Big investments

The biggest investment project of the year was the automobile factory in Ninh Binh province developed by Thanh Cong Group and Hyundai Motor.





The factory, covering an area of 50 hectares in Gian Khau IZ, has total investment capital of VND3.2 trillion. With capacity of 100,000 products a year, the factory will manufacture vehicles meeting Euro 5 and Euro 6 standards.

After that, Thanh Cong Group also started construction of an automotive supporting industry complex in Quang Ninh province, specializing in making car parts, including high technology content products for domestic assembling and export.

Meanwhile, Ford Vietnam completed the upgrading and expansion of its factory in Hai Duong province with capacity of 40,000 cars a year, capitalized at VND1.9 trillion.

The manufacturer will continue accelerating the production of car parts and accessories in order to increase the locally made content.

Meanwhile, a report from CBRE Vietnam showed that first-class vendors in the automobile industry such as Bosche, Schaeffler, Mitsubishi Motors, Yazaki and Daimler will rapidly expand in the Vietnamese market.

The IZs near seaports and automobile manufacturing centers recently received many visitors seeking investment opportunities.

The Ministry of Planning and Investment (MPI) also reported that some foreign investors have shown interest in Vietnam’s automobile industry and are awaiting ‘signals’ from management agencies.

Vietnamese automobile enterprises have increasingly asserted their positions in the competition with foreign invested enterprises. Truong Hai Automobile is leading the market in sales, while TC Motor has jumped into the second position.

The top 10 bestsellers in Vietnam include a high number of products manufactured and assembled in Vietnam, namely Toyota Vios, Toyota Fortuner, Hyundai Accent, Hyundai Grand i10, Hyundai Santa Fe, VinFast Fadil, Kia Cerato and Mazda CX5.

Under the plan on developing an automobile ecosystem compiled by MPI, Vietnam aims to be capable of making highly competitive supporting industry products, satisfying 45 percent of the demand for domestic consumption by 2025 and 70 percent by 2030.

It is expected that Vietnam will have 1,000 enterprises by 2025 and 2,000 enterprises by 2030 capable of providing car parts to automobile assemblers in the Vietnamese territory. Of these, Vietnamese enterprises would account for 30 percent.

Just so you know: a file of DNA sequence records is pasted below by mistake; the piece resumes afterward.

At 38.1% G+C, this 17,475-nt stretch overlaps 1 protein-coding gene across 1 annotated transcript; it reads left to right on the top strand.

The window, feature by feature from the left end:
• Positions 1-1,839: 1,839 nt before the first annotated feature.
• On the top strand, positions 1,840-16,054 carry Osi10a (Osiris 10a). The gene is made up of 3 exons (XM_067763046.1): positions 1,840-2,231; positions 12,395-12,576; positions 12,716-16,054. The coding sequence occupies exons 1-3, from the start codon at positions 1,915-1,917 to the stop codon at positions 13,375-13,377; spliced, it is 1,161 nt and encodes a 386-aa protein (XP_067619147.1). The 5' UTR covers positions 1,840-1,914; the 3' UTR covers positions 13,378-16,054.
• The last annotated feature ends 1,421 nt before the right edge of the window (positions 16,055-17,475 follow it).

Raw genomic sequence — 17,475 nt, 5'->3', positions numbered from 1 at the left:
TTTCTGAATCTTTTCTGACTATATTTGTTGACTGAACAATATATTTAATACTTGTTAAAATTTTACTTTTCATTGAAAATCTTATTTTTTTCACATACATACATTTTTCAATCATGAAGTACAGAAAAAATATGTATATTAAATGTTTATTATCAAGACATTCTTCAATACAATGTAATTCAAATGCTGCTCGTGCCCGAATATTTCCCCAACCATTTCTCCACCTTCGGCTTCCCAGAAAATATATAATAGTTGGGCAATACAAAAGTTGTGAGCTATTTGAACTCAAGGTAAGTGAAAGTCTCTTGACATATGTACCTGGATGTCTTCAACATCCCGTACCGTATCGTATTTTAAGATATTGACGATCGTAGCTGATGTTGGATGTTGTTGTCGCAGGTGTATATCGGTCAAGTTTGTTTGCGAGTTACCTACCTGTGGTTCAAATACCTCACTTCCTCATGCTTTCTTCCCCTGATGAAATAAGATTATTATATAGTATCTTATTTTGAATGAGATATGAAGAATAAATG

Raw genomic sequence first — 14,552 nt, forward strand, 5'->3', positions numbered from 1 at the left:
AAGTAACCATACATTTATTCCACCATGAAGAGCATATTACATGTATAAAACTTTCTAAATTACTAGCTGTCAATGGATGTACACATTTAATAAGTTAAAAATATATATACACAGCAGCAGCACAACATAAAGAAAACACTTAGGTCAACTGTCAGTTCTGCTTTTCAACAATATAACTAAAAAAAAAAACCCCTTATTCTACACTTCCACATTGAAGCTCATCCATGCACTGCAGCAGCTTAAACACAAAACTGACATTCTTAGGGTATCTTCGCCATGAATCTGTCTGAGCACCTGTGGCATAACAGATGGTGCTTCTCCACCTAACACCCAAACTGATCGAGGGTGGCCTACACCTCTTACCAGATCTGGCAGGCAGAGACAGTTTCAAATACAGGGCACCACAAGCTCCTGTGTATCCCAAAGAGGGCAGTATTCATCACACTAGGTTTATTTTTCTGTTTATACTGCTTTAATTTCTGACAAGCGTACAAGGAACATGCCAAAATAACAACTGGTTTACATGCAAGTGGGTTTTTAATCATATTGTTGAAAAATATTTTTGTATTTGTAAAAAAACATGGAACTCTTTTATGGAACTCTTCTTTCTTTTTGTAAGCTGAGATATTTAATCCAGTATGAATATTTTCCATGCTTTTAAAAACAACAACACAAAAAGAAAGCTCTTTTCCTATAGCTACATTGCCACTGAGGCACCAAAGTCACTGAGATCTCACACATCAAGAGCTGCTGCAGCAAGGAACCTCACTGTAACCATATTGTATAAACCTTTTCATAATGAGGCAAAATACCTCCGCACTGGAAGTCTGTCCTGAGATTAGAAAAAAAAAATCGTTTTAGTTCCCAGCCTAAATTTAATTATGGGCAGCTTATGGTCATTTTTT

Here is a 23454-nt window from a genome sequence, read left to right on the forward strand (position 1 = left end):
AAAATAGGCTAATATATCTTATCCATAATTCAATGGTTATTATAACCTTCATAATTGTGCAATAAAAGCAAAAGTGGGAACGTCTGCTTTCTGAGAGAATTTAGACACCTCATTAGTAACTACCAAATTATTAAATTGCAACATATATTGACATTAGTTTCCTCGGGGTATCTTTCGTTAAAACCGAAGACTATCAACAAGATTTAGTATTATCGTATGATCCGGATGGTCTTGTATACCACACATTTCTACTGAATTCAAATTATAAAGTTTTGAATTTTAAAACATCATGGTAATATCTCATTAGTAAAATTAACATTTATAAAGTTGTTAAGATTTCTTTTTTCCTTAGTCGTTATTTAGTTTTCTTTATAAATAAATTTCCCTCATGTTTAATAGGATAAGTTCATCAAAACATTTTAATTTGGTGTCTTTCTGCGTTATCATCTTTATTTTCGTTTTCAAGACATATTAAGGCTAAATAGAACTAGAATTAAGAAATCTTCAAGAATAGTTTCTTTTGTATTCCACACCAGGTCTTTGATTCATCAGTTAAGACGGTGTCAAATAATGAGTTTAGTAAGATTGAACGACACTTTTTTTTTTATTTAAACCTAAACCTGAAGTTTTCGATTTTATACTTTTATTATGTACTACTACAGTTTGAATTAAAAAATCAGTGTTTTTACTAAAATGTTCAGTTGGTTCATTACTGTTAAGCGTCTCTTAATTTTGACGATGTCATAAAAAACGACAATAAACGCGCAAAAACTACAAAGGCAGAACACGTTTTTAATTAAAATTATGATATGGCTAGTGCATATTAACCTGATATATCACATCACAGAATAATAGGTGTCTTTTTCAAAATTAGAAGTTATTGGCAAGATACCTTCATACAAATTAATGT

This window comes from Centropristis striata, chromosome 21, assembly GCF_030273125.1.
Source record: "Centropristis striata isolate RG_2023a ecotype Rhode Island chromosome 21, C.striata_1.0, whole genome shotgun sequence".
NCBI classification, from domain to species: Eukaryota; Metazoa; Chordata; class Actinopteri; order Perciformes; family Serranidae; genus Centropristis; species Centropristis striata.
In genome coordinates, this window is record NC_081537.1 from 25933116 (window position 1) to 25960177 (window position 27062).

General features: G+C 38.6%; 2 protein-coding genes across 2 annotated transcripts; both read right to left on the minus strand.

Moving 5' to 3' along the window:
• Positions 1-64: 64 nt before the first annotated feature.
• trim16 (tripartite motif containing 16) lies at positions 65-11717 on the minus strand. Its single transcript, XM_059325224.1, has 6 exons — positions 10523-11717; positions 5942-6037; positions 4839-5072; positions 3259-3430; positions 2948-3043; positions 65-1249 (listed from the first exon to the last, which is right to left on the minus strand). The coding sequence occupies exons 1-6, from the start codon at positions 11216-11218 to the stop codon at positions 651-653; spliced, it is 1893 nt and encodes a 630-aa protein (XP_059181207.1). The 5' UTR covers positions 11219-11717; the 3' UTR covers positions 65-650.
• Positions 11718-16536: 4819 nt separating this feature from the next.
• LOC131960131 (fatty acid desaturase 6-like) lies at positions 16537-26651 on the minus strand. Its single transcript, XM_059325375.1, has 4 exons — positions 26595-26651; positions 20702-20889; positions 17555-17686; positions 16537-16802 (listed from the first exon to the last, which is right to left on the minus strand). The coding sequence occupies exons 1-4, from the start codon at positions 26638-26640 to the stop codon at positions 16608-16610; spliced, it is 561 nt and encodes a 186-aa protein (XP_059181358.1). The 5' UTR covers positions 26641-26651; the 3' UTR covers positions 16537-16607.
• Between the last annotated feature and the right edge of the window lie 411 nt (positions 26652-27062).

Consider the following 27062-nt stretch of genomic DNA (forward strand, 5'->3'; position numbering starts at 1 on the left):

Still awaiting policies


Vietnam’s automobile industry had a prosperous year 2020 despite COvid-19. Manufacturers scaled up production, and new investors appeared.


While the development plans are very ambitious, there still has been no breakthrough in policies that offer incentives to investors.

The government on August 6, 2020 released Resolution No 115 on solutions to accelerate the development of supporting industries, asking the Ministry of Finance (MOF) to soon amend the policy on luxury tax for automobile products.

The draft policy should have been submitted to the National Assembly in October 2020. However, the policy has not come out, while automobile manufacturers are waiting.

At present, luxury tax and VAT account for 40-60 percent of car selling prices, which push car prices up. To buy a car priced at VND400 million, with average GDP per capita of $2,700, one needs to save money for seven years without daily spending. This explains why only 3 percent of the population have cars.

The Ministry of Industry and Trade (MOIT) in 2017 proposed amending the luxury tax policy and exempting tax on the added value created in Vietnam. This would help increase the output and increase the localization ratio. However, this still has not been done.

According to the Vietnam Association of Supporting Industries (VASI), the government has always had a strategy to develop the automobile industry for the last 30 years, but the policies have not been consistent.

South Korea needed 30 years to develop its automobile industry. It helped develop the country into an industrialized economy. Vietnam has also experienced a 30-year automobile development period, but the automobile industry remains weak, while opportunities are shrinking.

Tran Thuy

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